I spend a lot of time thinking about how airports can balance the growing global demand for air travel with the impact our operations have on climate, the health and well-being of our eco-systems, and all aspects of sustainability. The world of global travel is changing. It's becoming more accessible and affordable; some might even say it's a necessity. Experts predict that air travel will double by the mid-2030s. It's boosting our economies, creating access to opportunities in local, national and international markets, and fueling adventure like never before. But it's also impacting our planet.
Even as we all start planning for those big summer trips, we need to stop and take notice. It's important that we remain aware of our individual impacts, and actively consider how we can all make a change--even if it's a small one.
Take the aviation industry, for example, which currently accounts for roughly two per cent of global GHG emissions, and up to nine per cent of the total climate change impact of human activity. With global travel and tourism poised for continued annual growth at a rate of 3.8 per cent over the next 10 years--equivalent to $11.4 trillion in worldwide revenue--airports are busy preparing by adopting cutting edge technologies and implementing innovative approaches to reduce harmful operations outputs.
Below are four airports who received global recognition for their commitment to sustainability and their "love thy planet" mentality.
1. Denver International Airport
As the sixth busiest airport in the United States, Denver International accommodates more than 54 million passengers annually, and generates more than $26 billion a year for the state of Colorado.
Denver is home to one of the largest alternatively fueled, compressed natural gas (CNG) vehicle fleets in the U.S., and a comprehensive recycling program that re-uses everything from oil and tires to aircraft deicing fluid (ADF).Denver is recognized for being:
- the first international airport in the U.S. to have a certified Environmental Management System (EMS)
- the first airport to be accepted by the U.S. Environmental Protection Agency for their National Environmental Performance Track Program.
Dallas/ Fort Worth (DFW) International Airport services more than 204 global destinations, is the 9th busiest airport in the world, and employs over 143,000 people in the northern Texas area. It welcomes more than 64 million passengers annually, contributes more than $37 billion to regional economic development, and is a major player in the local and surrounding community.
DFW aggressively promotes energy efficiency as a fundamental business strategy, and has gone above and beyond in leading by example.
Most notably, DFW was awarded by the U.S. Environmental Protection Agency (EPA) with a membership to the Green Power Leadership Club for its efforts to purchase more than 30 per cent of the airport's electrical needs from renewable wind energy resources.
As Canada's flagship airport (the largest and busiest), our operations support more than 400,000 flights a year to accommodate more than 41 million passengers annually--that's more than our country's population!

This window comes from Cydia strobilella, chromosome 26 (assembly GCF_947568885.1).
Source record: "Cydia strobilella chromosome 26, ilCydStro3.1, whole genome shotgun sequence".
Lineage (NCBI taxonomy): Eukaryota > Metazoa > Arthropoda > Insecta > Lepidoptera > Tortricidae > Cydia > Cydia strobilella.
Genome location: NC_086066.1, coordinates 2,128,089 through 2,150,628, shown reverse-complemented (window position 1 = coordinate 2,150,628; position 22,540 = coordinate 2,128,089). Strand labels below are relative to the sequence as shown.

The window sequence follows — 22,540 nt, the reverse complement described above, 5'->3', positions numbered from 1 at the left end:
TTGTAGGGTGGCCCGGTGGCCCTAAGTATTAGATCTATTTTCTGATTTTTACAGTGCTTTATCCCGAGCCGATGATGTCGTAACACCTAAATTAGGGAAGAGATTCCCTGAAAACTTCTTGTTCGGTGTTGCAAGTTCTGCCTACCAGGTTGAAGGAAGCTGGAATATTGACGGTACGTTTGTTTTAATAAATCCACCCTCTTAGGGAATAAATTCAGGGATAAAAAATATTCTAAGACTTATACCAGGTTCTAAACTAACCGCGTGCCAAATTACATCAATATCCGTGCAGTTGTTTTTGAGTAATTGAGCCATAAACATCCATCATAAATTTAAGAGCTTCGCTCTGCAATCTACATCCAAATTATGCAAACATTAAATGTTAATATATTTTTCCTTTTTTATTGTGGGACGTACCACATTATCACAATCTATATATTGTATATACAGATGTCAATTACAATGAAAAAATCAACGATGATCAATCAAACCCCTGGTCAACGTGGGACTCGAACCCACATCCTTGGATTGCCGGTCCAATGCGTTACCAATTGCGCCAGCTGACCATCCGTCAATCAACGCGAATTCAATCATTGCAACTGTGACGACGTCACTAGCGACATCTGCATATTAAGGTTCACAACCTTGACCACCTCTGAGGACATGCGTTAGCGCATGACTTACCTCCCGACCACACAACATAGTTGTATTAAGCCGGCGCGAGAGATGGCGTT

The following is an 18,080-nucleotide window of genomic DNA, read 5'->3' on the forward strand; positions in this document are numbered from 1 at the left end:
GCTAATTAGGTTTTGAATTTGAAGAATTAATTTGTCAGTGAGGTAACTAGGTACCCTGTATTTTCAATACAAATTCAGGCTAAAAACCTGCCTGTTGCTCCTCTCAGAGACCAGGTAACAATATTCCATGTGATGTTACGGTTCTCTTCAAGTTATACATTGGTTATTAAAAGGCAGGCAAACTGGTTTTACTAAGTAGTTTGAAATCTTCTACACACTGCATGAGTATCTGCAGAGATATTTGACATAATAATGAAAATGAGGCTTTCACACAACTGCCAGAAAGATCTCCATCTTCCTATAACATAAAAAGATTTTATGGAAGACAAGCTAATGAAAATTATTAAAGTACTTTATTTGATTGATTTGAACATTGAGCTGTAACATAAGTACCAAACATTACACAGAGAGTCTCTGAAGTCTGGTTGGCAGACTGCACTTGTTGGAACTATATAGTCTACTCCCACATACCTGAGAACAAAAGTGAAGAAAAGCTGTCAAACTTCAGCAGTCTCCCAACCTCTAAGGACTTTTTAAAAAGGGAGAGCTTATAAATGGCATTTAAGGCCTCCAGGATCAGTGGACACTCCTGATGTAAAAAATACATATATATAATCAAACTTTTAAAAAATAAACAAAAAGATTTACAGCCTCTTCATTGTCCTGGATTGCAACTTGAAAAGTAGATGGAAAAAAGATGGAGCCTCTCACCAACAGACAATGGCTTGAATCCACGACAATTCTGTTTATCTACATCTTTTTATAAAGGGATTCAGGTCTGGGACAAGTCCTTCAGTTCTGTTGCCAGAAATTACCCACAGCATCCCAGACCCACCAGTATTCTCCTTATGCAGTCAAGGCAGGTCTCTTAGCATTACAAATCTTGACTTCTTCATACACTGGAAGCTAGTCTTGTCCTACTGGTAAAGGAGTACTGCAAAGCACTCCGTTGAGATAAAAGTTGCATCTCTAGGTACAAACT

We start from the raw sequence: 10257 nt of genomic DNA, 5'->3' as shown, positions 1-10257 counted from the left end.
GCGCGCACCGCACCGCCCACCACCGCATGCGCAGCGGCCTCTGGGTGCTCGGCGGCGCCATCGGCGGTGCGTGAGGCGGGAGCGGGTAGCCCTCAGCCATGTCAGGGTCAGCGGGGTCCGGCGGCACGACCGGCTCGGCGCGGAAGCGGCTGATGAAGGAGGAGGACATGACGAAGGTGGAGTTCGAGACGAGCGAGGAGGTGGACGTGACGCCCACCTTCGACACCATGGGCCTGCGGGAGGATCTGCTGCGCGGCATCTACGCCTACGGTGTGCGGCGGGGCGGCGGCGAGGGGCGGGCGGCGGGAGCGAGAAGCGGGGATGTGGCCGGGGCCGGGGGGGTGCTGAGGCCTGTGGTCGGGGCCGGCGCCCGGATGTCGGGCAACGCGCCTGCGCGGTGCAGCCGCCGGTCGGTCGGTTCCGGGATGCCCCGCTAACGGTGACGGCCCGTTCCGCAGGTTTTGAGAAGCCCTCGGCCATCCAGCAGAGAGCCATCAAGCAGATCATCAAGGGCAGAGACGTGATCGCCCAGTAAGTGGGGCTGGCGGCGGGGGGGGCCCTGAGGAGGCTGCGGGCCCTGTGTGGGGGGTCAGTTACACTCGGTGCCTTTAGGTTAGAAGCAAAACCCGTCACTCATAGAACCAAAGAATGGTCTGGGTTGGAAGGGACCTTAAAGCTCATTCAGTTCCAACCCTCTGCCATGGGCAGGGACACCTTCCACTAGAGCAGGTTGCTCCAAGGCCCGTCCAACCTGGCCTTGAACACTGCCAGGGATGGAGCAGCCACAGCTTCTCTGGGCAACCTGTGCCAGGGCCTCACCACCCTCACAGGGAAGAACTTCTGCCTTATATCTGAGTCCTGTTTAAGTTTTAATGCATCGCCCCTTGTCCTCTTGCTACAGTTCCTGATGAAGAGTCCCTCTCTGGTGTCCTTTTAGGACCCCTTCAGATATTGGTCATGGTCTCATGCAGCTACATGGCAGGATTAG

We've got a big footprint, and for this reason, we've invested in a number of projects to help preserve our surrounding community. In 2009, Toronto Pearson committed to an aggressive goal for 2020 of reducing greenhouse gas (GHG) emissions by 20% from its 2006 emissions benchmark. As a result, we're among only 10 North American airports to receive an Airports Council International (ACI) Level II Airport Carbon Accreditation for GHG initiatives, and will work towards our Level III later this year. To help reach the GHG reduction goals, Toronto Pearson has implemented:
- 21 hybrid vehicles;
- An anti-idling policy;
- Pre-conditioned air/400 Hz power to eliminate use of aircraft engines while parked at gate; and
- A LINK train to eliminate inter-terminal busing.
- And we've helped to create Partners in Project Green, which is one of the largest eco-business zones in the world.
Honolulu International Airport is home to the 12,000 ft. Reef Runway--the world's first major runway built entirely offshore--and through this runway, became the first airport to ever file an Environmental Impact Statement (EIS).
Honolulu International has also sought to protect its native wildlife, namely, the Hawaiian Stilt. To protect the rare and endangered species sensitive to the impact of construction, the airport transformed Keehi Lagoon into a small island, and developed two large bird sanctuaries in nearby Pearl Harbour.
Honolulu also remains committed to the reduction of its greenhouse gas (GHG) emissions, and received a Level II Carbon Accreditation for its GHG initiatives.
The above four examples demonstrate that where there's a will, there's a way. Large scale operations like airports can make the biggest impact with only the slightest tweaks, and airports are living out this mantra by finding unique ways of addressing environmental concerns.
In addition to Toronto Pearson's efforts, a number of fellow Canadian airports are upping the ante in the name of environmental prosperity, for example:
- Vancouver International was the first Canadian airport to install a green wall (now the largest living wall in North America), home to 28,249 plants.
- Montreal-Trudeau International has planted more than 800 trees, 10,000 shrubs and 39,000 perennials as part of their extensive greening program to combat 'heat islands' generated by asphalt surfaces.
While there's no doubt the environmental game is more of a marathon than a sprint, we should be constantly asking ourselves what we could be doing better. Whether you're approaching it as a business or as individuals, every small contribution can make a difference.
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